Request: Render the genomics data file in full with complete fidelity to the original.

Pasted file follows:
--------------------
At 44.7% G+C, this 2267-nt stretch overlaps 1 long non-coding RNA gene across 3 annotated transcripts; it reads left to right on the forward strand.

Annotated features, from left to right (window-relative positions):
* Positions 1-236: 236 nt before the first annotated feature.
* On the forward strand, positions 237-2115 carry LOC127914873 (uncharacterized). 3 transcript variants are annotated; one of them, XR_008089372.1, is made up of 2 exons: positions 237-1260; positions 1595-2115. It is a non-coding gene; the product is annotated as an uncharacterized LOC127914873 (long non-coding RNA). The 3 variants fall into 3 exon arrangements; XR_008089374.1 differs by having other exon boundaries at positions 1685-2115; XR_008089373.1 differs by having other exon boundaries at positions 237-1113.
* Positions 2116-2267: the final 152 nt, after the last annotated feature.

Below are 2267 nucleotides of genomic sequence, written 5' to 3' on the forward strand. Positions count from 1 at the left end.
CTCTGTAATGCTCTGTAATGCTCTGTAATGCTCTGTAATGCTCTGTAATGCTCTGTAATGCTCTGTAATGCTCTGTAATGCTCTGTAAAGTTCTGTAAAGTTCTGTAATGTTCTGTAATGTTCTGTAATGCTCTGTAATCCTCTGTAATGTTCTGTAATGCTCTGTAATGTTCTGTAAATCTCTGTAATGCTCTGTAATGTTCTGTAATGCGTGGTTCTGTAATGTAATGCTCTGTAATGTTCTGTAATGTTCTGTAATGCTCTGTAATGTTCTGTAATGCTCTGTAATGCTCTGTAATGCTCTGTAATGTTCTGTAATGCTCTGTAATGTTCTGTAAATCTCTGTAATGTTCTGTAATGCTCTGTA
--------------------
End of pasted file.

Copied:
At 44.7% G+C, this 2267-nt stretch overlaps 1 long non-coding RNA gene across 3 annotated transcripts; it reads left to right on the forward strand.

Annotated features, from left to right (window-relative positions):
* Positions 1-236: 236 nt before the first annotated feature.
* On the forward strand, positions 237-2115 carry LOC127914873 (uncharacterized). 3 transcript variants are annotated; one of them, XR_008089372.1, is made up of 2 exons: positions 237-1260; positions 1595-2115. It is a non-coding gene; the product is annotated as an uncharacterized LOC127914873 (long non-coding RNA). The 3 variants fall into 3 exon arrangements; XR_008089374.1 differs by having other exon boundaries at positions 1685-2115; XR_008089373.1 differs by having other exon boundaries at positions 237-1113.
* Positions 2116-2267: the final 152 nt, after the last annotated feature.

Below are 2267 nucleotides of genomic sequence, written 5' to 3' on the forward strand. Positions count from 1 at the left end.
CTCTGTAATGCTCTGTAATGCTCTGTAATGCTCTGTAATGCTCTGTAATGCTCTGTAATGCTCTGTAATGCTCTGTAATGCTCTGTAAAGTTCTGTAAAGTTCTGTAATGTTCTGTAATGTTCTGTAATGCTCTGTAATCCTCTGTAATGTTCTGTAATGCTCTGTAATGTTCTGTAAATCTCTGTAATGCTCTGTAATGTTCTGTAATGCGTGGTTCTGTAATGTAATGCTCTGTAATGTTCTGTAATGTTCTGTAATGCTCTGTAATGTTCTGTAATGCTCTGTAATGCTCTGTAATGCTCTGTAATGTTCTGTAATGCTCTGTAATGTTCTGTAAATCTCTGTAATGTTCTGTAATGCTCTGTA